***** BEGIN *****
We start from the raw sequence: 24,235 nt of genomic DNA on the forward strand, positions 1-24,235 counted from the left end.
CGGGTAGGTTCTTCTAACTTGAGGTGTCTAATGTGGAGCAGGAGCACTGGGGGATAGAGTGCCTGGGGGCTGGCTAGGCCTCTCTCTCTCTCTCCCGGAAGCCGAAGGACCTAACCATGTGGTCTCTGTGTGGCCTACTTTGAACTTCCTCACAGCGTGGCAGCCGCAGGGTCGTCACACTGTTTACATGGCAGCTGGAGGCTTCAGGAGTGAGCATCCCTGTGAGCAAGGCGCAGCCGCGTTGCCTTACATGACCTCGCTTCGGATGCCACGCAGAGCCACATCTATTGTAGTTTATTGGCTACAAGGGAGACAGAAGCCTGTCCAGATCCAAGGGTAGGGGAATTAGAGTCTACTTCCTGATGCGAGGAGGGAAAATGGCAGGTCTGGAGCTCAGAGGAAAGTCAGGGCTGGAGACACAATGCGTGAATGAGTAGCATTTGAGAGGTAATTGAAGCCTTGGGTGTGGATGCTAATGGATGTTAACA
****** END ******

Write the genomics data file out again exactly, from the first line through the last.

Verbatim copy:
We start from the raw sequence: 24,235 nt of genomic DNA on the forward strand, positions 1-24,235 counted from the left end.
CGGGTAGGTTCTTCTAACTTGAGGTGTCTAATGTGGAGCAGGAGCACTGGGGGATAGAGTGCCTGGGGGCTGGCTAGGCCTCTCTCTCTCTCTCCCGGAAGCCGAAGGACCTAACCATGTGGTCTCTGTGTGGCCTACTTTGAACTTCCTCACAGCGTGGCAGCCGCAGGGTCGTCACACTGTTTACATGGCAGCTGGAGGCTTCAGGAGTGAGCATCCCTGTGAGCAAGGCGCAGCCGCGTTGCCTTACATGACCTCGCTTCGGATGCCACGCAGAGCCACATCTATTGTAGTTTATTGGCTACAAGGGAGACAGAAGCCTGTCCAGATCCAAGGGTAGGGGAATTAGAGTCTACTTCCTGATGCGAGGAGGGAAAATGGCAGGTCTGGAGCTCAGAGGAAAGTCAGGGCTGGAGACACAATGCGTGAATGAGTAGCATTTGAGAGGTAATTGAAGCCTTGGGTGTGGATGCTAATGGATGTTAACA